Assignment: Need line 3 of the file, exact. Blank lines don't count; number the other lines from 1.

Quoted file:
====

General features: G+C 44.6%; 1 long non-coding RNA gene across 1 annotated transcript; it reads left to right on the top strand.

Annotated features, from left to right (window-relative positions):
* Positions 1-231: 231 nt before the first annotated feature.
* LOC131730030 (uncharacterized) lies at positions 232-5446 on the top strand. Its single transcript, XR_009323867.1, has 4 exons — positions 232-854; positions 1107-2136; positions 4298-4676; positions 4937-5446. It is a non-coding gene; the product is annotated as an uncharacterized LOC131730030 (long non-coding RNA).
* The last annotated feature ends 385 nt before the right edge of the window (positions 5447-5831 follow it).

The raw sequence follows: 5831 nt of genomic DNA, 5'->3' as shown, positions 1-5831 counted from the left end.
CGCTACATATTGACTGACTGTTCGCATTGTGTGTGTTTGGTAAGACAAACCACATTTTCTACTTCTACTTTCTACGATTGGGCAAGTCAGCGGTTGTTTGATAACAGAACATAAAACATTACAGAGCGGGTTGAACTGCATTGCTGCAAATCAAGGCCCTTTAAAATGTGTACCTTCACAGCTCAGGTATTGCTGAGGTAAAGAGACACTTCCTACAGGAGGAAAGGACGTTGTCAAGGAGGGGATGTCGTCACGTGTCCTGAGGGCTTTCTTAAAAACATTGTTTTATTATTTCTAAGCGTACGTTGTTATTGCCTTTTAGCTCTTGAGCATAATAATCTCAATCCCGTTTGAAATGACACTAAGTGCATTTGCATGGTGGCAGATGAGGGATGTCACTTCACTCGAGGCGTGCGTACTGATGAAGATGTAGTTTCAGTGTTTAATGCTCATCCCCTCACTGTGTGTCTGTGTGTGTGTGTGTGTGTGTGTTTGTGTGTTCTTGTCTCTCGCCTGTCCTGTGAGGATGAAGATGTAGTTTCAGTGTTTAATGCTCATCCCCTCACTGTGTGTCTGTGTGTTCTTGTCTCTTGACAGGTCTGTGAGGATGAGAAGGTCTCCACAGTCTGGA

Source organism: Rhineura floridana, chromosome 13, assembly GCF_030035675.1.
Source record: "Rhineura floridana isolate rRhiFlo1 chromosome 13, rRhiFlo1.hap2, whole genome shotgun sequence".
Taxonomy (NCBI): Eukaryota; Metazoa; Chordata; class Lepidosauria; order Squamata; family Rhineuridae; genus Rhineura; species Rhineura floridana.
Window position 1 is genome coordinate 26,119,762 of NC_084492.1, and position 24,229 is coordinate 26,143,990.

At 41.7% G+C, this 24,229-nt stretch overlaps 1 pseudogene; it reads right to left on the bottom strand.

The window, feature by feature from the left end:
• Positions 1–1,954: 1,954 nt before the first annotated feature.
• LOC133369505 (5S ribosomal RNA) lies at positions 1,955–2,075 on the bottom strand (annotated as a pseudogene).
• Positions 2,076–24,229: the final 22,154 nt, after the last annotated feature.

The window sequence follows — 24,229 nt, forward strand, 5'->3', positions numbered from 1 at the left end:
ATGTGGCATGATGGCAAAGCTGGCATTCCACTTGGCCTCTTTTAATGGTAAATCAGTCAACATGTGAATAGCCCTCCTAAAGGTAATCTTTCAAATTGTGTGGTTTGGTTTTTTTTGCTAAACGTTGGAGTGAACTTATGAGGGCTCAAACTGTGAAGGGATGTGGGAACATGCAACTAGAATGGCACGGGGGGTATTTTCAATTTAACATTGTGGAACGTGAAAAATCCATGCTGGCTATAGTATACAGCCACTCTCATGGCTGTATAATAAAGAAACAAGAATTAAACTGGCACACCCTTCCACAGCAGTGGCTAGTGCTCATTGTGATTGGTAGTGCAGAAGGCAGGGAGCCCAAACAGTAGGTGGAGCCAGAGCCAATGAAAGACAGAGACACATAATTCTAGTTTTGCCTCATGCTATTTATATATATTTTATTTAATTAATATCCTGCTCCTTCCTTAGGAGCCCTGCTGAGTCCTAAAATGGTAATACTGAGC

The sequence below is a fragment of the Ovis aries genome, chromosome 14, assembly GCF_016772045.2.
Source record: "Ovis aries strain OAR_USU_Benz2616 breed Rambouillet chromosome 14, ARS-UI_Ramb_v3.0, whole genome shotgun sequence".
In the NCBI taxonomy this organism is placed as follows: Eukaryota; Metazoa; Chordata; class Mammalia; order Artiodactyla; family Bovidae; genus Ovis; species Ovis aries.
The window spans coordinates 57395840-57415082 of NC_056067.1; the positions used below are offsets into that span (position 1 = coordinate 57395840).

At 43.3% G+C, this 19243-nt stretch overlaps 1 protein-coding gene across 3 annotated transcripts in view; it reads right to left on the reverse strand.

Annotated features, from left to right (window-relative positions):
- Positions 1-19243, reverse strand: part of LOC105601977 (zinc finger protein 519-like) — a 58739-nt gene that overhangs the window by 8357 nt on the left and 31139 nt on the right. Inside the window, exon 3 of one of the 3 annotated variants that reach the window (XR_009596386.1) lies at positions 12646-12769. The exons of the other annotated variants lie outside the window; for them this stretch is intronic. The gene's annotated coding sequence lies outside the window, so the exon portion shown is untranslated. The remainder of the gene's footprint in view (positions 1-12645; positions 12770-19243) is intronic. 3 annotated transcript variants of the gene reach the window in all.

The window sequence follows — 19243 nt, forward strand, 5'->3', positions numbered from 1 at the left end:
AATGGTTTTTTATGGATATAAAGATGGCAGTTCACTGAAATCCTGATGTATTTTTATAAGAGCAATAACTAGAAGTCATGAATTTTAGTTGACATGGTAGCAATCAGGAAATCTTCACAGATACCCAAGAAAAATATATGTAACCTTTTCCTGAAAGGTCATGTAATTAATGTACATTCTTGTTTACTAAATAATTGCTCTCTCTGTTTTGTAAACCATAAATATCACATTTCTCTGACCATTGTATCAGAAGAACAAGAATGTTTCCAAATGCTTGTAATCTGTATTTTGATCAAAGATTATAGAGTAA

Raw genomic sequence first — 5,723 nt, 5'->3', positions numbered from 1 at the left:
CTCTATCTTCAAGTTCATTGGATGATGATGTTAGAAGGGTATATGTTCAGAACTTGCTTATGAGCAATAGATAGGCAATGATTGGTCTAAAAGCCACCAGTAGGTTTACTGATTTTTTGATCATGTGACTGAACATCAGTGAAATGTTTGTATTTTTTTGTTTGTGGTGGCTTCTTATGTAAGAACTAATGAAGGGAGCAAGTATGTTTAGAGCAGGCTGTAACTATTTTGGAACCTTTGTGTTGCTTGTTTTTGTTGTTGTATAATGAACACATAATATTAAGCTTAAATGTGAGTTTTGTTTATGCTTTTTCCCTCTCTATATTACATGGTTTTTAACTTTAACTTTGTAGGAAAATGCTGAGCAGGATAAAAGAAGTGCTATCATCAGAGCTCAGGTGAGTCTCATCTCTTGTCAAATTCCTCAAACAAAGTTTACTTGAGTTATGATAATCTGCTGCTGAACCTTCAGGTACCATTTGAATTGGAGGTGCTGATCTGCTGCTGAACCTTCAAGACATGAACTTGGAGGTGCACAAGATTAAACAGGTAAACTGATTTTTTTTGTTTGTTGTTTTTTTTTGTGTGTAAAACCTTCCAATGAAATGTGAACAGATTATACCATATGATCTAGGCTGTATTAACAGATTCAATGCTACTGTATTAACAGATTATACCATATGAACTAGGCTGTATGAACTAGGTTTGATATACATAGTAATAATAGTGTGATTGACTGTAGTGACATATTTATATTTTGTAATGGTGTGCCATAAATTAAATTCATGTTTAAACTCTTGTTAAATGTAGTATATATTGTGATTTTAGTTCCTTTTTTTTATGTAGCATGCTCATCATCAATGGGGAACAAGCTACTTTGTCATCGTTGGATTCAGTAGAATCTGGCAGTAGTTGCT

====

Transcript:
* Positions 1-231: 231 nt before the first annotated feature.